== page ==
In industry specific forums, I often see questions like “what certification do I need to do to become an architect?”. The simple answer is that you don’t need a certification to become an architect. It may help, but it takes a lot more to become an architect.
You can’t just only study to become an architect. The best way to become an architect is to start thinking and acting like one. You need to start asking the right questions. You must not only have good communication & interpersonal skills, but also look at things from both business & technical perspective,
Interviewers ask open-ended questions like:
1. Can you describe the architecture of the application you were recently involved in? or Can you describe the baseline architecture of your recent application?
Draw the high level architecture diagram, and address some of the following aspects hinted below. You will get drill down questions as to why a particular pattern was favoured.[Hint: Tiers, Layers, Source/Target Systems, Integration Styles, Protocols used HTTPS/TCP/SOAP/Proprietary, Data exchange formats e.g. JSON/XML/Proprietary, Synchronous Vs. Asynchronous, request-response Vs. fire-and-forget, non-blocking I/O, reactive programming, SQL Vs NoSQL, message oriented middleware vs ESB, SSO with SAML tokens & OAuth, Cloud infrastructure security like VPCs, VPNs, ACLs, security groups, identity management, encryption, etc.]
2) What are your most proud of achievements? What were your involvements?[Hint: Designed a mission critical 24 X 7 system that handles 250+ concurrent requests per second with full-stack technologies using Angular JS & Spring Micro Services, Spearheaded the on-premise batch job based data warehouse to a cloud based near real time data warehouse with Apache Kafka & Snowflake on AWS cloud, etc ]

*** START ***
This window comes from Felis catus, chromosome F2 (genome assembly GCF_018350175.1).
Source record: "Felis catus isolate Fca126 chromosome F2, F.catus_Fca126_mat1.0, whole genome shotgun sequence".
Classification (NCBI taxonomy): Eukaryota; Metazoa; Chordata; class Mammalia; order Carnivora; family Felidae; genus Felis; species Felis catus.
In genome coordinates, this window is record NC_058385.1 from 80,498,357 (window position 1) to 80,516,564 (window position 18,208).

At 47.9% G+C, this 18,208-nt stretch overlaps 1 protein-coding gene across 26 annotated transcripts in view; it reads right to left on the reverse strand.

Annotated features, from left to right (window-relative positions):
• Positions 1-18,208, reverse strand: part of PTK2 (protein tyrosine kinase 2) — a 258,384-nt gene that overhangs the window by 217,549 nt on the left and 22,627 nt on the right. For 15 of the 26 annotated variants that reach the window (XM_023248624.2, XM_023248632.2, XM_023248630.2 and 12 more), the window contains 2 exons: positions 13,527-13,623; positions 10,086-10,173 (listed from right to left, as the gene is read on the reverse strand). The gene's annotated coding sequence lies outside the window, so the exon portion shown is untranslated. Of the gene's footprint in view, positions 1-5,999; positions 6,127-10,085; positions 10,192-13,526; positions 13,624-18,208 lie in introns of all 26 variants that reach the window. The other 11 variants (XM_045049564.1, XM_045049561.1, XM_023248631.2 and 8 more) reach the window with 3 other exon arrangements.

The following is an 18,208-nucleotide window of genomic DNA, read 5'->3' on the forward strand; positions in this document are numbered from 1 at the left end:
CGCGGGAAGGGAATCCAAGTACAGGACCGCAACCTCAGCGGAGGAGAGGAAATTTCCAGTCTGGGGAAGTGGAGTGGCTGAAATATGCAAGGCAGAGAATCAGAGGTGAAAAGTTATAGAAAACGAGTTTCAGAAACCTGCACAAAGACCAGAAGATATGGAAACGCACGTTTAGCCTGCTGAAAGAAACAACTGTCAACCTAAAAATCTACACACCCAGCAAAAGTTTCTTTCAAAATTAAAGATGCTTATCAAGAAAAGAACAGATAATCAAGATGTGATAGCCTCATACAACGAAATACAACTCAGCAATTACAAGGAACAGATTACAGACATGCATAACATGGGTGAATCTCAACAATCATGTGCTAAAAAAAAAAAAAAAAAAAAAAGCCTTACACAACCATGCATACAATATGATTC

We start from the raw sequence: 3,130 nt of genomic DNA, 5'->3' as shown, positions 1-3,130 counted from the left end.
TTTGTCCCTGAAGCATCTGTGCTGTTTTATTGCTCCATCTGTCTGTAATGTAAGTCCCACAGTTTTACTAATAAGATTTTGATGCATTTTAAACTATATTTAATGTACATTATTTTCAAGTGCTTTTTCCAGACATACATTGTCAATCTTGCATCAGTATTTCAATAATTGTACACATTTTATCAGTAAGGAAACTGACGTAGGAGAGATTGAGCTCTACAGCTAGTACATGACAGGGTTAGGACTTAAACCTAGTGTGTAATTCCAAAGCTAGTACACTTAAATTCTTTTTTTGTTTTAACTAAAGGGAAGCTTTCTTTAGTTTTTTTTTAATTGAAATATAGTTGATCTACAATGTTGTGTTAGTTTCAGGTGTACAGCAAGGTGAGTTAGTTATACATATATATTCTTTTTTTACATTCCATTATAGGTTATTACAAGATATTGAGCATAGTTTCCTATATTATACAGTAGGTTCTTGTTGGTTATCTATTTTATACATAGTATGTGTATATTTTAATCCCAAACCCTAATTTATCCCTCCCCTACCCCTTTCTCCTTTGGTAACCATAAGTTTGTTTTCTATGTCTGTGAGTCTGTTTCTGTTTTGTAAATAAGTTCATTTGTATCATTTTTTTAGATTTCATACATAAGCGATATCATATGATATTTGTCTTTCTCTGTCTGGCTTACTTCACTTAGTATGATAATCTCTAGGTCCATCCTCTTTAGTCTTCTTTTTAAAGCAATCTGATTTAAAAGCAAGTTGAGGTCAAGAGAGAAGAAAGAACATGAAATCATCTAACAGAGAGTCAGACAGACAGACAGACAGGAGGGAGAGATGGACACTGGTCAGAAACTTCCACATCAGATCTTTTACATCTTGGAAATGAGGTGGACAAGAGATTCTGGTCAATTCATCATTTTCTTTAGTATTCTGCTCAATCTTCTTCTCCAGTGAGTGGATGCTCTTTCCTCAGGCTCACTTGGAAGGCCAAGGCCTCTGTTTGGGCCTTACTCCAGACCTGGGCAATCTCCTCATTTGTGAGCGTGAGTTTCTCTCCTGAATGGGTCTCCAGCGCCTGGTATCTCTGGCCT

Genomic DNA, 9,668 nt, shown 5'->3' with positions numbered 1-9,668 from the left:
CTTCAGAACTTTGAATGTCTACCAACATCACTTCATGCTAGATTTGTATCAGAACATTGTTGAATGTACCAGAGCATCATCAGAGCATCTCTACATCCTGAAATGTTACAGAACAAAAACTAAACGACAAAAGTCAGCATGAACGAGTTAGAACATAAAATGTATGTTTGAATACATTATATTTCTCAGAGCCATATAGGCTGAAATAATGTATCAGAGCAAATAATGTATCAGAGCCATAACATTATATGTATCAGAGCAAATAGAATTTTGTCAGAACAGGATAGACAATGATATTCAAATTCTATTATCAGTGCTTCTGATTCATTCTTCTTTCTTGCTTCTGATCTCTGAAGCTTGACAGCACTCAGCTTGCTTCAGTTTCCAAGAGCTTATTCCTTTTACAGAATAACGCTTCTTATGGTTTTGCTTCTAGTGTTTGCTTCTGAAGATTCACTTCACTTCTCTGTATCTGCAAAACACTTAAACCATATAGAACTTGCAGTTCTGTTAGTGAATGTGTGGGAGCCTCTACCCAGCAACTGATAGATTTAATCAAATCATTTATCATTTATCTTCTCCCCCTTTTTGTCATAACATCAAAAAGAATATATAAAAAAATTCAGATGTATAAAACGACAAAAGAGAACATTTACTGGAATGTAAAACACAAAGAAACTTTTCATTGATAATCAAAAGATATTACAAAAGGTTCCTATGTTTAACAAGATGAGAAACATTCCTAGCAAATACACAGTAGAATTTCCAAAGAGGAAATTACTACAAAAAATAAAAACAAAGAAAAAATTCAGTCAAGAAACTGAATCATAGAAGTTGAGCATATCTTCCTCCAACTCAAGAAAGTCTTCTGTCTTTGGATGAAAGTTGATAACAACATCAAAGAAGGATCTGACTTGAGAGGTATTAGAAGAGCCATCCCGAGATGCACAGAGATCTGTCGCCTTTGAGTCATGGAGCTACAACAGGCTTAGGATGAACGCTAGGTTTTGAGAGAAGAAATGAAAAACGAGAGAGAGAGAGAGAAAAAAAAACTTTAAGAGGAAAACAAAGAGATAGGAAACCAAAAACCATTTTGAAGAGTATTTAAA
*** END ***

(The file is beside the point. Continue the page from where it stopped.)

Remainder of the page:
3) Can you describe the non-functional requirements that you addressed in your last project?[Hint: Data volume, SLAs, security, scalability, maintainability, auditing/logging, archival strategies, choice of integration strategies, choice of tools & frameworks, devising test strategies like performance testing, cross browser compatibility testing, penetration testing, etc, disaster recovery plan, coding standards, and so on. ]
4) What are some of the key considerations when designing a system?
5) How do you evaluate the code quality of others?
6) Technical questions on design approaches, alternatives, pros/cons, and trade-offs. Often no right or wrong answers, but your technical know-how and reasoning skills will be under scrutiny. 75+ Java Architect FAQs.
7) What architectural documentations did you produce?[Hint: Baseline architectural diagrams & patterns, naming standards & process guides, non-functional requirements guide, capacity planning & infrastructure requirements document, unit tests, integrations tests, regression testing, performance test results, etc. ]